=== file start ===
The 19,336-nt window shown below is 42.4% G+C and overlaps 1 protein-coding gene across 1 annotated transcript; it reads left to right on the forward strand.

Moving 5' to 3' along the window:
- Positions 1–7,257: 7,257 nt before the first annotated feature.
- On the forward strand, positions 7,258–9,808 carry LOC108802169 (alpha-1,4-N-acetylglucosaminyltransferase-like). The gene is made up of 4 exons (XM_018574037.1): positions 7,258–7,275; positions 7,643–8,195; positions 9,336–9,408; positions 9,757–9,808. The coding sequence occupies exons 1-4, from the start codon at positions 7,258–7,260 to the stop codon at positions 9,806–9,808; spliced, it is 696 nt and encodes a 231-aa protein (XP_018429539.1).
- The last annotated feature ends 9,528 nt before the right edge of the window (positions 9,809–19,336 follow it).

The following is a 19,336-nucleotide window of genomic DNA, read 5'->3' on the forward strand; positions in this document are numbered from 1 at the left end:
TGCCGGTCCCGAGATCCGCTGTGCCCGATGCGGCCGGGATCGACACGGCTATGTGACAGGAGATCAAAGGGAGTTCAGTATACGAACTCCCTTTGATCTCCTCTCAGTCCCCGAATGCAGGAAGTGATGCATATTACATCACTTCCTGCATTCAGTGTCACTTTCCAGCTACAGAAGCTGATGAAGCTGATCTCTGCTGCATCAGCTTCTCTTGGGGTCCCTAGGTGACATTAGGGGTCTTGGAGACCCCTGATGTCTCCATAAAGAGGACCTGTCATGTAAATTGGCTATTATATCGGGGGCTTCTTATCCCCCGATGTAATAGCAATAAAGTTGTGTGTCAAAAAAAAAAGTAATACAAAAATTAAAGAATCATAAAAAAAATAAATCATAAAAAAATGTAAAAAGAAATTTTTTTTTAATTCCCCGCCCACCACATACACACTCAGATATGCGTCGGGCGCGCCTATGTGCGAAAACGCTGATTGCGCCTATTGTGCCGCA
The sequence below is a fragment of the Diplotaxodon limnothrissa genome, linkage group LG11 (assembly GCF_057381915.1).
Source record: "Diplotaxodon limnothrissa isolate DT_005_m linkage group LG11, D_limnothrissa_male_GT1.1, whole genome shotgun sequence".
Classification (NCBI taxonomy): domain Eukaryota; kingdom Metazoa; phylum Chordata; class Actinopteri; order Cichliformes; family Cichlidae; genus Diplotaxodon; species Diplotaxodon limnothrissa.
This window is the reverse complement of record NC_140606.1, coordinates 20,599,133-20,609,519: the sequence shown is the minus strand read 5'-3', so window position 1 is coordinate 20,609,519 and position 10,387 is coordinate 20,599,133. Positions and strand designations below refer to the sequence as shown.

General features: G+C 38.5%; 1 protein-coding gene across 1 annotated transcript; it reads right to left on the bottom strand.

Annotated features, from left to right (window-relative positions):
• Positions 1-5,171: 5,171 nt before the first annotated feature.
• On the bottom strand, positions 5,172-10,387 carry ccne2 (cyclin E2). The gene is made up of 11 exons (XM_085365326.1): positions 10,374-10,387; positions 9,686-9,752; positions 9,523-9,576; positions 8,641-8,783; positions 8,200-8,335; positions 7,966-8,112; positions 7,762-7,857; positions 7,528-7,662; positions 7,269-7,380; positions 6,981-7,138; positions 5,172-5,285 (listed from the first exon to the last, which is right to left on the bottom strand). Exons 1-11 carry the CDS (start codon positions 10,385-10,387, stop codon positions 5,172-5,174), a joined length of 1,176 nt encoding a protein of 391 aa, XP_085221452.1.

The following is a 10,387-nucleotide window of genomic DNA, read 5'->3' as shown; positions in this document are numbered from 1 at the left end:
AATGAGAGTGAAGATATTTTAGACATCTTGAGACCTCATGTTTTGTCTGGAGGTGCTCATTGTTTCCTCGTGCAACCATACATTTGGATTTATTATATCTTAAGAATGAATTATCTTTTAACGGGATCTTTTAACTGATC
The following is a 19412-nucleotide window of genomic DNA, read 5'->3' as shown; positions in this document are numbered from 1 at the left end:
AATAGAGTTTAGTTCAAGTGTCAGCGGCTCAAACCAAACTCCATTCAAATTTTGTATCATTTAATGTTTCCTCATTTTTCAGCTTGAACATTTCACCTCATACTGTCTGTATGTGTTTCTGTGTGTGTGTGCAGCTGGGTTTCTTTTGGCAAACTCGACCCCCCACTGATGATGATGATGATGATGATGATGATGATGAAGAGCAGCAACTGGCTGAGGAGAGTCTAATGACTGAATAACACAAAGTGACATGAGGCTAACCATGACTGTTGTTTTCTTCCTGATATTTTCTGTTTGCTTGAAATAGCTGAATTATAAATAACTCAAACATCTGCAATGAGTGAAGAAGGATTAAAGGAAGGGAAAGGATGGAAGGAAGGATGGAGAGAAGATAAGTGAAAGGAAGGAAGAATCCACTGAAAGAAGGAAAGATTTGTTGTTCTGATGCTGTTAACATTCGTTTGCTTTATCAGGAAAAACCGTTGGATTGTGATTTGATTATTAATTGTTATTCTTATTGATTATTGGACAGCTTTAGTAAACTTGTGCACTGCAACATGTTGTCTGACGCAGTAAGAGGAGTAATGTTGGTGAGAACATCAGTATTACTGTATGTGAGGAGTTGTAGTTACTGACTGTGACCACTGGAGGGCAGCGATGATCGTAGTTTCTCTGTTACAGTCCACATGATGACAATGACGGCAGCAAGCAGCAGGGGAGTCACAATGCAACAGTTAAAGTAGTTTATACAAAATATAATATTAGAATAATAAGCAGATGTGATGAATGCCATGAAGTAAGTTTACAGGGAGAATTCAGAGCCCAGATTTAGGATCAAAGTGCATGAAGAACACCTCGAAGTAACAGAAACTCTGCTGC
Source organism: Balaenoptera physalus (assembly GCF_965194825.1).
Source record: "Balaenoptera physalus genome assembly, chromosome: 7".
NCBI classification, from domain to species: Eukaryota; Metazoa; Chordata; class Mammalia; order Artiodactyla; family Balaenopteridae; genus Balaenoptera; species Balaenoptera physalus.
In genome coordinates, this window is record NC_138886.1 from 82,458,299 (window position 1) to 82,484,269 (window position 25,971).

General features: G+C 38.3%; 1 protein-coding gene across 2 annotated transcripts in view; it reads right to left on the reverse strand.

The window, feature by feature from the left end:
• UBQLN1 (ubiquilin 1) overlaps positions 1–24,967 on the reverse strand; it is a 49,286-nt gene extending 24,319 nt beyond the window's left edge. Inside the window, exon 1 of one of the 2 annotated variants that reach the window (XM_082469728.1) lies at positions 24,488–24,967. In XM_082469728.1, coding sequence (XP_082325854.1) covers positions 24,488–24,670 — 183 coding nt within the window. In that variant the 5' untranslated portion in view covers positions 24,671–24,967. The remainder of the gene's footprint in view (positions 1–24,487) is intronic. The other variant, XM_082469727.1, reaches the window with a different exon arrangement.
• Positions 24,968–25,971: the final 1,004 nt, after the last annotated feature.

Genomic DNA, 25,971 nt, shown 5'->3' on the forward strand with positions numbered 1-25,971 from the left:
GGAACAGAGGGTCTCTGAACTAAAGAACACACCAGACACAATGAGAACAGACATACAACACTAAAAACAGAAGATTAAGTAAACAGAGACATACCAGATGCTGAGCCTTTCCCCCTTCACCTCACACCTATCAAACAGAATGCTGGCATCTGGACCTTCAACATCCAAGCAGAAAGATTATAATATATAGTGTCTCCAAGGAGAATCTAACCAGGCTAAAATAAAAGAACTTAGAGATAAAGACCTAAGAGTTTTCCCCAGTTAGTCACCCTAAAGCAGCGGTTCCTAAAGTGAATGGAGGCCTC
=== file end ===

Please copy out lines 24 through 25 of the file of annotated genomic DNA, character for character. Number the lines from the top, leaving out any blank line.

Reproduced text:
General features: G+C 38.3%; 1 protein-coding gene across 2 annotated transcripts in view; it reads right to left on the reverse strand.

The window, feature by feature from the left end: